In the beginning of January I had a guest post in Paula’s blog on B&W architecture photography. Head over to Paula to read the full post (links to the original post and the follow-up post is in the end of this post).
The idea of my guest post was similar to my “Changing Seasons Challenge”, but it was all about B&W Architecture. Shooting the same place, to see if you could come up with something new: new angles, lines, curves, etc. It can be a good practice to try to reproduce shots – you’ll probably notice that it’s difficult to get the same shot twice, even if you try.
Anyway. Here’s my gallery and please check out Paula’s post for the full article and check out the other entries.
Furuset Moske: This mosque is located at Furuset in Oslo. If you’re arriving Norway via Norway’s main airport, Gardermoen, and take the airport shuttle bus or a rental car from there towards Oslo, this building is probably one of the first building that you’ll notice.
This is the largest mosque in the Nordic countries and it can hold 4500 persons. The official name is Bait-un-Nasr mosque and it belongs to the congregation Ahmadiyya Muslim Jamaat Norway.
Here’s how it looks like from the road (photos shot while passing by in a car):
Check out Paula’s post for more B&W photos of superstitious buildings: https://bopaula.wordpress.com/2015/04/05/black-white-sunday-religious-building/
This is the stave church at Norsk Folkemuseum (Norwegian Folk Museum) at Bygdøy, Oslo. The folk museum is Norway’s largest museum of cultural history, featuring the world’s oldest open air museum and large indoor collections.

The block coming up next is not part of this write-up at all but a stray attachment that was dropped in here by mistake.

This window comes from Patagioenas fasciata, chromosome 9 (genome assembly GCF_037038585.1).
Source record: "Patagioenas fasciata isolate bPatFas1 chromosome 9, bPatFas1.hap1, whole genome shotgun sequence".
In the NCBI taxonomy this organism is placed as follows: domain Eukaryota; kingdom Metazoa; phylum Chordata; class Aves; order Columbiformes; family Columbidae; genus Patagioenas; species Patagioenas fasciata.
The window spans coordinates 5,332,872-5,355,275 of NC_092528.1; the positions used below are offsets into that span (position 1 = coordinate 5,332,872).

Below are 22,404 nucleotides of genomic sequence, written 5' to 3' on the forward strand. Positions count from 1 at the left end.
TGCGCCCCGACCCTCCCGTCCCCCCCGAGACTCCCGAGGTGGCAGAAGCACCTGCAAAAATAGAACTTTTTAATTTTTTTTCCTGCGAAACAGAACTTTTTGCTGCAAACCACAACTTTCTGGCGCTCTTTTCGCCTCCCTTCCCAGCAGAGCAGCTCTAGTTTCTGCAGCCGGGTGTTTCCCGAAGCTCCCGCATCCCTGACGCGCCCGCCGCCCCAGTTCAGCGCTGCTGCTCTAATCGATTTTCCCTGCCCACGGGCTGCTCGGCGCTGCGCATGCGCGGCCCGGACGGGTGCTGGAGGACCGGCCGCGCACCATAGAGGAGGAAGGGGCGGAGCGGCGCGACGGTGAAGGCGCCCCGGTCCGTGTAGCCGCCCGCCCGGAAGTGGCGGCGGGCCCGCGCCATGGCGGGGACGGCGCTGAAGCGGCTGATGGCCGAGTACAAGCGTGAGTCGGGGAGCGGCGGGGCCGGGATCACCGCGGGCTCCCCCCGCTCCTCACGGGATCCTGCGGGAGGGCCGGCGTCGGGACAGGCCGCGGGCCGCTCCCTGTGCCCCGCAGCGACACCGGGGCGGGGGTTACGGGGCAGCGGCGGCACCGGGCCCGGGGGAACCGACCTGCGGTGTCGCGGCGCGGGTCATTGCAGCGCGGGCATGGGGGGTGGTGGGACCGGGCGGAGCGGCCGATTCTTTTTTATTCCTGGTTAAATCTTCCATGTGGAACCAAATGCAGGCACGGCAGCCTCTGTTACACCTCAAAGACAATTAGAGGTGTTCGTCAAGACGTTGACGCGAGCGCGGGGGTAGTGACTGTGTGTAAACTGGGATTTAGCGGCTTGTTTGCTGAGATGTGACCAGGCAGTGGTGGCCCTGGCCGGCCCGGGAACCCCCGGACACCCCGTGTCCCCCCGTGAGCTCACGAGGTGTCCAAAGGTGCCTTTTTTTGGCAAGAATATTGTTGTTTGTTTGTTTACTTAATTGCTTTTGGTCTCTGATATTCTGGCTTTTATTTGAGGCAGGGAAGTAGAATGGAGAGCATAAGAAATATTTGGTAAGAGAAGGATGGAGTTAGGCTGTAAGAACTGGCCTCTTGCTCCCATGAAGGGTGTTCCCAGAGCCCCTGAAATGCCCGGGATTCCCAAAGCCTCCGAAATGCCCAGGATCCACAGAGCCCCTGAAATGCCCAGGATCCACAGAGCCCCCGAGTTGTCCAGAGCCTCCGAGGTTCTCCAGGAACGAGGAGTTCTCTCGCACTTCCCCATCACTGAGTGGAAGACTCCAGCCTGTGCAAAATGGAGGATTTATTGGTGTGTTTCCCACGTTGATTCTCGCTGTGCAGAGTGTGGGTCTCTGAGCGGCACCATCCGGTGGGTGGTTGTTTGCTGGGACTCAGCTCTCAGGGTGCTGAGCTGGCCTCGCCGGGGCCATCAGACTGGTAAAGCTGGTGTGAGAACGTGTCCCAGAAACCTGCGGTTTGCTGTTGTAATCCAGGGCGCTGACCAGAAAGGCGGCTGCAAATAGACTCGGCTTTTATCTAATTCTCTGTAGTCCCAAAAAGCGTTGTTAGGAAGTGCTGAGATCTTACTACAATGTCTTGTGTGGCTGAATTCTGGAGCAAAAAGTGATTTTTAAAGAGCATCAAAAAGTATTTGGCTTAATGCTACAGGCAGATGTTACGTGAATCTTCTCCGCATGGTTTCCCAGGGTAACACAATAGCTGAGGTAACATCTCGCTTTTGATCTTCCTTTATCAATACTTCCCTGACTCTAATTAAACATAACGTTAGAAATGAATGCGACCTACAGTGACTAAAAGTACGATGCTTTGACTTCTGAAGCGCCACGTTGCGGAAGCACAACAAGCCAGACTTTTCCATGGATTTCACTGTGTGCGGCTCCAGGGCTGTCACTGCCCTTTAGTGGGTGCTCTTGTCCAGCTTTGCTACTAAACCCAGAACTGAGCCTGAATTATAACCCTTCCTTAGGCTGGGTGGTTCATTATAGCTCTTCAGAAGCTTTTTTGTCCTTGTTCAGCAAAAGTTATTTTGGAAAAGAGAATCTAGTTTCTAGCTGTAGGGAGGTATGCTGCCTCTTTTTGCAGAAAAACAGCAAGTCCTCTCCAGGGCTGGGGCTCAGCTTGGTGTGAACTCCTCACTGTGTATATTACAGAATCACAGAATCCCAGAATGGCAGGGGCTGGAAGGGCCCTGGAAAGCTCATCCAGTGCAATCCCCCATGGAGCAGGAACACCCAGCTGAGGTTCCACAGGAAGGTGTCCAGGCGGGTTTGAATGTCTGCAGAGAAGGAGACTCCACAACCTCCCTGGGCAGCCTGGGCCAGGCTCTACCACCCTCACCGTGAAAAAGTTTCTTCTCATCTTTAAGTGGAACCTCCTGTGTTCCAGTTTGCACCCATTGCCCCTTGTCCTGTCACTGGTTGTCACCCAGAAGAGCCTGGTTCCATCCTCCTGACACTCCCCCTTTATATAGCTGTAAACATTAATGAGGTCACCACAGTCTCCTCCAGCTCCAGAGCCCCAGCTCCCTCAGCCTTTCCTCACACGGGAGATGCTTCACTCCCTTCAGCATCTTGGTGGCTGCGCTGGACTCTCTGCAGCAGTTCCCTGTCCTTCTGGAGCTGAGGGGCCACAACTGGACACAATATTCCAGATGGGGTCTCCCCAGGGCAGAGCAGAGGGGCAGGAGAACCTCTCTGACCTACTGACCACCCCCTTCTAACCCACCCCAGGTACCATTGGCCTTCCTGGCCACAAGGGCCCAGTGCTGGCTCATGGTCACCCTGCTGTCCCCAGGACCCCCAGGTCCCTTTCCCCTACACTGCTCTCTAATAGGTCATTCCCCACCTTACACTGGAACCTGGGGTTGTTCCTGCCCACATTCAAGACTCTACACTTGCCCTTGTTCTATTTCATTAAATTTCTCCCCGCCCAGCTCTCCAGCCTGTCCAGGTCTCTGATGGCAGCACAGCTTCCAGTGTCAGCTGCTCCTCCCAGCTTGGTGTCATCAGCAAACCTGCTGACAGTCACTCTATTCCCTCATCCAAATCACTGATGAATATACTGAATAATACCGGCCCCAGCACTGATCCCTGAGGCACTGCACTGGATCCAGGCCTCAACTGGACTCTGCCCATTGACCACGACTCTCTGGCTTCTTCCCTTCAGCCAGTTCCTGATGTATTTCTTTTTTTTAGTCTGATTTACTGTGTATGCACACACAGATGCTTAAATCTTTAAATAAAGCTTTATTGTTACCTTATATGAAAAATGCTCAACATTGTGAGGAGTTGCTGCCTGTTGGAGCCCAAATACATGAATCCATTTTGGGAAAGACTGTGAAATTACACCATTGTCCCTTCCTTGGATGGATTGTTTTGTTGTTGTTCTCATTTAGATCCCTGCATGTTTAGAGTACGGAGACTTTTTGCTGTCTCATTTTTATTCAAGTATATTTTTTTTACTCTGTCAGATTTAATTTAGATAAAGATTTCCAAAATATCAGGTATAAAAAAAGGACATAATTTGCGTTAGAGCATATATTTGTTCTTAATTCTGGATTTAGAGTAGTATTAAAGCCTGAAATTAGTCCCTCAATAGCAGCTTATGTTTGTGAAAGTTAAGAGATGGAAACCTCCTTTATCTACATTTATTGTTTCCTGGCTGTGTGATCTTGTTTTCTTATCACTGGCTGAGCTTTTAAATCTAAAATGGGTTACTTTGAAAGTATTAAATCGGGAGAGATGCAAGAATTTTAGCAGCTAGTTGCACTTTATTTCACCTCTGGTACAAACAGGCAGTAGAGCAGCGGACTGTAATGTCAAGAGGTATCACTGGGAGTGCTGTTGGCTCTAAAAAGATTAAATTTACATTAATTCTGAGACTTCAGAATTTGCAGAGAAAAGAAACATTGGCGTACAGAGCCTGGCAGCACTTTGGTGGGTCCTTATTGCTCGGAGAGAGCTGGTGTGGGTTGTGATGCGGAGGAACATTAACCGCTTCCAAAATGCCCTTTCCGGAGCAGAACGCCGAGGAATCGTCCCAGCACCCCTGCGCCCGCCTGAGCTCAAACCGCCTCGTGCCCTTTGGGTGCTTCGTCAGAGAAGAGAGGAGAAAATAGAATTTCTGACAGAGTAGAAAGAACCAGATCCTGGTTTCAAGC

The museum’s most popular attraction is Gol Stave Church. It was built around year 1200 and is one of 28 remaining stave churches in Norway.
The stave church at Gol was built in the 12th century. From the 1600s to early 1800s, the structure went through several renovations and alterations. In the 1870s, however, the congregation had become too large, so the old church was replaced by a new and bigger church. (norskfolkemuseum.no)
The Church Was Moved From Gol to Oslo
“In 1881, the Society for the Preservation of Ancient Norwegian Monuments bought the stave church, and King Oscar II offered to finance its re-erection in the public park at Bygdø Kongsgård. Because the snow conditions for sled transportation was too poor, the disassembled church could not be moved to Christiania (Oslo) before in January 1884! In the summer that same year, the church was re-erected at Bygdøy.” (norskfolkemuseum.no)
The term “stave” comes from the huge wooden posts which carries the structure. The entrance halls are richly decorated with flora and dragon motifs, while the dragon heads that adorn the end wall used Borgund Stave Church in Sogn as an example.
Gol Stave Chuch at Folkemuseet is probably Norway’s most visited stave church, but the world’s most visited stave church is Vang Stave Church in Poland.
Vang stave church (Polish: Świątynia Wang; Norwegian: Vang stavkyrkje) is a stave church which was bought by the Prussian King and transferred from the Vang in Valdres region of Norway and re-erected in 1842 in Brückenberg near Krummhübel in Germany, now Karpacz in the Karkonosze mountains of Poland. – Source: Wikipedia
Sources and additional reading: Source 1: http://www.norskfolkemuseum.no/en/Stories/Set-2/The-Stave-Church/ Source 2: https://en.wikipedia.org/wiki/Vang_stave_church More posts about stave churches: cardinalguzman.wordpress.com/category/stave-churches/
This post was my entry for Paula’s Thursday Challenge.
I have a guest post at Pauala’s blog. It’s in two parts and the first part is out now. Head over to Paula’s blog, to check out the post and join the challenge! https://bopaula.wordpress.com/2015/01/04/guest-challenge-architecture-in-black-white/
This is obviously a manipulated photo – the Cardinal version of Travis Bickle:
The theme for #photo101 today is Treasure. The rain that washes the trash off the sidewalk, Taxi Driver, they’re both treasures.
If you’ve got time to waste, you should check out this list https://cardinalguzman.wordpress.com/movies/